Books vs Movies pt. 2

David Finnell, Staff Writer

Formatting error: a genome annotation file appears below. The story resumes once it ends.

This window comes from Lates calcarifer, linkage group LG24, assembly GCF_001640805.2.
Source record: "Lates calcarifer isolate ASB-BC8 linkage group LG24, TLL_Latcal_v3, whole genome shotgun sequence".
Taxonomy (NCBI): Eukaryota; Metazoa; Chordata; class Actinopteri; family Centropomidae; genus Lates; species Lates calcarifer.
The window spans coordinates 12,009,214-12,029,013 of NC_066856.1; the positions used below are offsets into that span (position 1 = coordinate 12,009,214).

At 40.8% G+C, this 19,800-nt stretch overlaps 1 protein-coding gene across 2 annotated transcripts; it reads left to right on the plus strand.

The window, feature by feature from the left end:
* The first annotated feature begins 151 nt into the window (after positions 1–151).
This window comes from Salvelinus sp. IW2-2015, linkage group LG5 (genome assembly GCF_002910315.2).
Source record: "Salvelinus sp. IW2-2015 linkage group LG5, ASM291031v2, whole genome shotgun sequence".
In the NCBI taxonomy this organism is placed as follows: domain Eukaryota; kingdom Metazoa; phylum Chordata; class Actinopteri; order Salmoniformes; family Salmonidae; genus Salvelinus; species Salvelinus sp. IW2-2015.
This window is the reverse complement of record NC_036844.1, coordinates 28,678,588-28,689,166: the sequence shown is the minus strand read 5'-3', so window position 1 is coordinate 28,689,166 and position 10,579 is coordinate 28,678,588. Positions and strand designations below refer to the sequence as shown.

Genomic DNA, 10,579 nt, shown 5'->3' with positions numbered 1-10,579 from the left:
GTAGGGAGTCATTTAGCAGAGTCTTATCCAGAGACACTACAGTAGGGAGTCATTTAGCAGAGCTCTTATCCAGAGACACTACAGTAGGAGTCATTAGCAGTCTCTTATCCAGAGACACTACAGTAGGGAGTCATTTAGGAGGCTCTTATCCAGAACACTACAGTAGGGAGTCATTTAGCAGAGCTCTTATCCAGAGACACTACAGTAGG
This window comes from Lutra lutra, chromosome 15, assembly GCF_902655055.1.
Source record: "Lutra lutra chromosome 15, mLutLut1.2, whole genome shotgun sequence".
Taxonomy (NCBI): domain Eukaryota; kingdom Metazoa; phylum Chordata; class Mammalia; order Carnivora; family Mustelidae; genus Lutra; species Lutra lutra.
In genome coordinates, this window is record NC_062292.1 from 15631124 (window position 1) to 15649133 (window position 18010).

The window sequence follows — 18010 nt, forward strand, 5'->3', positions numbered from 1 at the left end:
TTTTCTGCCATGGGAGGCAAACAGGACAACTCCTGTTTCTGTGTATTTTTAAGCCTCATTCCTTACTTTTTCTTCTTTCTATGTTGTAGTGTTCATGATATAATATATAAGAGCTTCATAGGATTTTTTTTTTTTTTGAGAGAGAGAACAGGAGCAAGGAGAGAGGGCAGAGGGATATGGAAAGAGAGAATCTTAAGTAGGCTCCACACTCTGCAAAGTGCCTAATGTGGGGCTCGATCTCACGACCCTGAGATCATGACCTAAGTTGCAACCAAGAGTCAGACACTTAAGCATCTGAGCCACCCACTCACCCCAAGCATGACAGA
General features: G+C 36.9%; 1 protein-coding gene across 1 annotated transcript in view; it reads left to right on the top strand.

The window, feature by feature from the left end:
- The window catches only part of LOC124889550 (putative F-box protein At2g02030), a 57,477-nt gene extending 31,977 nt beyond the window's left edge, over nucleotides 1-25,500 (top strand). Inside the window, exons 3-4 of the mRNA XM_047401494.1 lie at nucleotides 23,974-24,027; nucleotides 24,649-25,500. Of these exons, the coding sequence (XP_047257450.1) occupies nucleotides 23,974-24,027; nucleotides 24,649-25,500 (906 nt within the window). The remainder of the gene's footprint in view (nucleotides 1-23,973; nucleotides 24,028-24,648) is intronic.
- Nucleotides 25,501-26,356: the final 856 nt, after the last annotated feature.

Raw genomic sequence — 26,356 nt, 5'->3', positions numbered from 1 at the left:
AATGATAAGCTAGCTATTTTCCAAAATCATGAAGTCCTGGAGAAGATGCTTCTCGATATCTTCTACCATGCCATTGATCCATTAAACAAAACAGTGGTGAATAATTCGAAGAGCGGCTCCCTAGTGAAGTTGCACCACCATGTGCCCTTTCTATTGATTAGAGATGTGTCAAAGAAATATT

I want you to think for a second and try to think of all the movies that came out this past year. Now think of all the books that came out. Movies are obviously the superior medium for receiving stories for a multitude of reasons. To start, movies engage two of you five main senses — sight and sound, while books only have words on a page. Visualisation is much better than imagination. While books allow you to let your imagination run wild by providing the opportunity to picture the action in your own mind, movies allow for the much more satisfying experience of seeing it in real life. In movies, a director can show you if a character is sad, happy, angry, etc.; however, in a book, the author has to spell these kinds of things out in a more explicit way. The other experience that books simply cannot provide is audio. Hearing characters voices and the subtle intonation in their voice makes the characters that much more real, and the music used in movies can truly bring a story to life. Recently, movies are bringing in sales in the billions, with a B. This is demand and enthusiasm that is simply not seen in the world of books. Movies are also much more accessible to all people. Even movies with complex themes, nuanced cinematography, and elaborate character arcs can be enjoyed by all viewers. On the other hand, books are not as accessible if said book has complicated uses of language and grammar or convoluted plots. Reading books are an inherently anti-social activity. Besides discussing a book after the fact, it’s rare that there would be any social interaction made by reading. On the other hand, going to the cinema and watching a movie is a fun social opportunity for people of all ages. Also, how can something be enjoyable if teachers are assigning it as homework? When was the last time you saw someone leisurely doing calculus homework? Overall, movies are obviously superior to book for these reasons and many more.